For all the Amy Poehler Fans out there – Yes Please!

In terms of the genre of Yes Please, it is a funky mix of comedic memoir written by Amy Poehler about her life combined with motivational advice from her experiences, and humorous (and dark) references to the business of improvisation in NYC. It is a book with a delightful scrapbook quality, adding pictures and report cards, haikus and letters to break up the rambling spiels that Poehler tends to go on.

As a longtime fan of Poehler’s comedy, first on Saturday Night Live and then her lead role as Leslie Knope on Parks and Recreation, I bought her book immediately hoping to find her snarky, quick-witted voice embedded in the text. Fortunately, her book is chockfull of humorous nuggets of advice and her frank honestly on sex and drugs. “I think sex is great,” she says starting off her chapter “My World Famous Sex Advice.” “I love it and I am here to say I am good at it” (183). Poehler writes just as she speaks. Short and to the point at times, and then rambles off in a hilarious manner when you least expect it, and ending in an exclamation point! She is a true queen of enthusiasm on and off the page.

Her book is split up into three parts: Say Whatever You Want, Do Whatever You Like, and Be Whoever You Are. Before she dives in, she has a preface titled, “instructions for how to use this book” where she explains her reasoning for the content.

“[Let’s] just call this book what it really is: an obvious money grab to support my notorious online shopping addiction. I have already spent the advance on fancy washcloths from Amazon, so I need this book to really sell a lot of copies or else I am in trouble. Chop-chop, people” (21).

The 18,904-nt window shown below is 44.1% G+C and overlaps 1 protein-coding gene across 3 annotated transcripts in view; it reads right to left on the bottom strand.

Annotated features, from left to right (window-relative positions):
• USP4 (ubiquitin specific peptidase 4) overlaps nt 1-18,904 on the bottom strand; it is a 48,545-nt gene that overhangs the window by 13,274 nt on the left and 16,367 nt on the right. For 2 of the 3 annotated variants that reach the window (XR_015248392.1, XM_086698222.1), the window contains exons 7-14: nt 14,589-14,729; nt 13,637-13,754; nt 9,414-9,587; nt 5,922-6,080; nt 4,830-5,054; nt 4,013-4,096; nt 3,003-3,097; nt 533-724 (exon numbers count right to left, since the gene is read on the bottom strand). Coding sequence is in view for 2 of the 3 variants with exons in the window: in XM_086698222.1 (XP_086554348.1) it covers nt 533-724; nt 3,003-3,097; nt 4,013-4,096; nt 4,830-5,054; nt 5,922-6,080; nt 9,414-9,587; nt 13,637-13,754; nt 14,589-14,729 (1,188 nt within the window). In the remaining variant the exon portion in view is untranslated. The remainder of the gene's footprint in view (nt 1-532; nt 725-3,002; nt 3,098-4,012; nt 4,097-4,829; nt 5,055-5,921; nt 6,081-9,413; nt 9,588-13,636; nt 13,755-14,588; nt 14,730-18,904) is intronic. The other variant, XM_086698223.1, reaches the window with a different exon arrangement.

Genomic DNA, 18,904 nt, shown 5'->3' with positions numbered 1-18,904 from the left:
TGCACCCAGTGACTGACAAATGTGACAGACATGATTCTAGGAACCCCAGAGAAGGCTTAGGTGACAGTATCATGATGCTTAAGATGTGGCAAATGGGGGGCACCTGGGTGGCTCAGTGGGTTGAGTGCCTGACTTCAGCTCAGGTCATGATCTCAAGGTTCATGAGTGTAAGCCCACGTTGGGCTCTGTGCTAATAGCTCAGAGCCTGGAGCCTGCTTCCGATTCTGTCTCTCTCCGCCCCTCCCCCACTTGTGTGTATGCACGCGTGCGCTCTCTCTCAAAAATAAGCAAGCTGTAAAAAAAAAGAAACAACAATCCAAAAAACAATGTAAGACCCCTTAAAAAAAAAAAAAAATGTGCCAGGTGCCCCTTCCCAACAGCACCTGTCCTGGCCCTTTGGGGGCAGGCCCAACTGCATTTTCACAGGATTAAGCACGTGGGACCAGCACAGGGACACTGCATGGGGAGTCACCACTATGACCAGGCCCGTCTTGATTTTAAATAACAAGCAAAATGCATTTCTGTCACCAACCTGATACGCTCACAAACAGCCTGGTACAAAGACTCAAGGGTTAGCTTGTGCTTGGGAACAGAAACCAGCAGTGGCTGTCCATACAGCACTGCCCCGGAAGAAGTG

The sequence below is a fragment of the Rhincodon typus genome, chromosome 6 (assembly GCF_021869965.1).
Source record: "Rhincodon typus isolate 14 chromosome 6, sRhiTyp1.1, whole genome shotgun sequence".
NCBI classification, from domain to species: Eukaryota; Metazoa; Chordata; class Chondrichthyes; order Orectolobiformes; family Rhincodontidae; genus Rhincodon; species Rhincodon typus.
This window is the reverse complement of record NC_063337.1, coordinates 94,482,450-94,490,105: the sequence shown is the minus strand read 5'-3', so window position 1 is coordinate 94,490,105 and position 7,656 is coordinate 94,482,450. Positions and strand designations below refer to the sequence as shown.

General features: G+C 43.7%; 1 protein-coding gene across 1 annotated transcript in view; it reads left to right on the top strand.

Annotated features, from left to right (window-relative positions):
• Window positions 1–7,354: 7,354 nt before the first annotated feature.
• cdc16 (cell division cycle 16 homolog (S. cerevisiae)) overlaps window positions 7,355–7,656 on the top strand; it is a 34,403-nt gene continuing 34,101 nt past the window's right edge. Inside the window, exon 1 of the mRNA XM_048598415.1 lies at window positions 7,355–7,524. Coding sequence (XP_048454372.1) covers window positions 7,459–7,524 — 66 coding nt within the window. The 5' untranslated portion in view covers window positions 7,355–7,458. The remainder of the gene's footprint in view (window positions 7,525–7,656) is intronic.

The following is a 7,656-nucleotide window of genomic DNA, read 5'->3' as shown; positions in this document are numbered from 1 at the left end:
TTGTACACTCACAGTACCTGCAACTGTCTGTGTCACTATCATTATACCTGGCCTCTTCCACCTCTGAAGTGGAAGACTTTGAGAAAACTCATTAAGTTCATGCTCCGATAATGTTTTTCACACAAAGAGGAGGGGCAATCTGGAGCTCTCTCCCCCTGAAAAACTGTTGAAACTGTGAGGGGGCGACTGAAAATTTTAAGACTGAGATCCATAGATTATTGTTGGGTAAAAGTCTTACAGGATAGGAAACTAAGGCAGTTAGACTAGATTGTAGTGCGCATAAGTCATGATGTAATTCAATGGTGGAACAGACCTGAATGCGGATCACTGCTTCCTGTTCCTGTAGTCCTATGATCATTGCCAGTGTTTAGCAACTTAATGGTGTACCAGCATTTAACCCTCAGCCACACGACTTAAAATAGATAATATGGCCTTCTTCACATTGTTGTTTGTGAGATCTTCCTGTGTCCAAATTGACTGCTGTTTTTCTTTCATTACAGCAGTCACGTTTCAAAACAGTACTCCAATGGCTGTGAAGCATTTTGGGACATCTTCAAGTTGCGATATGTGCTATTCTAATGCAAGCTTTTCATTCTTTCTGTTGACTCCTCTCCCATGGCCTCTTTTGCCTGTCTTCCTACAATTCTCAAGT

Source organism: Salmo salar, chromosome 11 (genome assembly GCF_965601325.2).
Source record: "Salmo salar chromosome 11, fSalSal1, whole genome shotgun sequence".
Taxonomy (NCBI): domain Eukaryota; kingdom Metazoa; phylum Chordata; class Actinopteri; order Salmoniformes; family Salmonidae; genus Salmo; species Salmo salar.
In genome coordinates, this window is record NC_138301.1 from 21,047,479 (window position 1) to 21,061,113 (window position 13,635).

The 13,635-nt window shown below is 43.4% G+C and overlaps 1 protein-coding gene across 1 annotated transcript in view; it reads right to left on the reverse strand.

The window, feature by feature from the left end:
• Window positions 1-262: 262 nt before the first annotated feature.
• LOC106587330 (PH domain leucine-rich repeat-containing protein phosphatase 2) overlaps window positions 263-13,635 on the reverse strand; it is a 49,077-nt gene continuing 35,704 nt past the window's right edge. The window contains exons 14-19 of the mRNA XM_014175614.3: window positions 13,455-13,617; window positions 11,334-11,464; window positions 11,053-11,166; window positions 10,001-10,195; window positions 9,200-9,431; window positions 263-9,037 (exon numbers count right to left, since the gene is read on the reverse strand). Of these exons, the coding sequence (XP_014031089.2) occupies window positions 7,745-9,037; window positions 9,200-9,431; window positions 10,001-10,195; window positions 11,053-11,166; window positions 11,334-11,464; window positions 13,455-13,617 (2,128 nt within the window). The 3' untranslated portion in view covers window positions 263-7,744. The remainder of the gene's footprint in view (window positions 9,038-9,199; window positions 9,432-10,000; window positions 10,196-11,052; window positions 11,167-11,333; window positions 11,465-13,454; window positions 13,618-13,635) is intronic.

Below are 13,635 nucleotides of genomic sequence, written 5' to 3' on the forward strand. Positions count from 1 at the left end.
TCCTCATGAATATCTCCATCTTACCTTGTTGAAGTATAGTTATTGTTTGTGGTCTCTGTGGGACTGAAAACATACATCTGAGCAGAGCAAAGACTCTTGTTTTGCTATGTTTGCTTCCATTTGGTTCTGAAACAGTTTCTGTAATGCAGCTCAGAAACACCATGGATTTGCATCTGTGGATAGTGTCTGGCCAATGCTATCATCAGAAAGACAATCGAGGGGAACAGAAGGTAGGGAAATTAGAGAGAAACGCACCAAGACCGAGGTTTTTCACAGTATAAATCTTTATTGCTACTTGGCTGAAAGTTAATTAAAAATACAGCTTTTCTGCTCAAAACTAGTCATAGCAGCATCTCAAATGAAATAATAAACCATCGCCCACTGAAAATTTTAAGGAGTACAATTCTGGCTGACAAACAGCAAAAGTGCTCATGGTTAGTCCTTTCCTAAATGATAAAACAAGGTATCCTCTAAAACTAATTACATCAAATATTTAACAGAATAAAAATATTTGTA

We immediately get a taste of her humor in this section, the book is supposed to be funny, and it really is—but there are definitely some moments of light emotional sharing and earnest advice she wants her readers to know.

My favorite parts of Yes Please were Poehler’s recounts of memories on and offstage of Saturday Night Live and her journey to stardom as a female comedy actress. Because of this, I feel like the reader who enjoys her work as much as I do will enjoy the book just as much. Some don’t have the same taste in comedy or haven’t been able to experience Saturday Night Live or Parks and Recreation. I would advise readers be aware of her onscreen works before reading the book to get the full enjoyment (or not) out of it. Nobody wants to be left out, and knowing her coworkers and other names in comedy gives the reader more amusement out of it.

There are so many wonderful name-drops and recounts of popular celebrities that makes the reader feel like they’re getting the in on the lives of Hollywood. My favorite bits include:

“Colin Farrell was super hungover and super nice. Hugh Jackman was incredibly kind and sent everyone a case of Foster’s beer. Jessica Simpson was the prettiest host I had ever seen without makeup. Bernie Mac was the sweetest and the kindest. Matthew McConaughey wore a sarong in Lorne’s office, I danced at a club with Christina Aguilera, and Antonio Banderas smelled the best of any host” (168).

These are the tidbits of information the audience of SNL have always wanted to hear, and I believe it was the recounts of backstage moments at SNL that really sells this book.

Since Poehler is such a comedian, reading a more serious side to her life was unexpected and delightfully humanistic. I was unaware that she is divorced with two children, and she explains that,

“I don’t want to talk about my divorce because it is too sad and too personal. I also don’t like people knowing my shit” (116).

She openly admits a lot of her insecurities and flaws with regret and dark humor, which gives the book a very complex feel.

Unfortunately, I want to skip over the parts where Poehler included writing from Seth Myers, her mother, and her director’s notes. They’re input was well-intentioned, I think Poehler wanted to give her readers an outside view of what her closest friends and family think of her, but I found it very irrelevant. Those sections felt like a list of inside jokes that lost my attention completely.

Overall I really enjoyed Yes Please, and I admit I was expecting to, especially because I enjoy Poehler’s humor immensely. I was thoroughly surprised and delighted with her wit and writing style, and since reading it; I have many motivational quotes from her hanging on my refrigerator. My favorite one of these being:

“If you can dance and be free and not embarrassed you can rule the world” (166).


Yes Please

Amy Poehler

352 pages. Dey Street Books. $17.99

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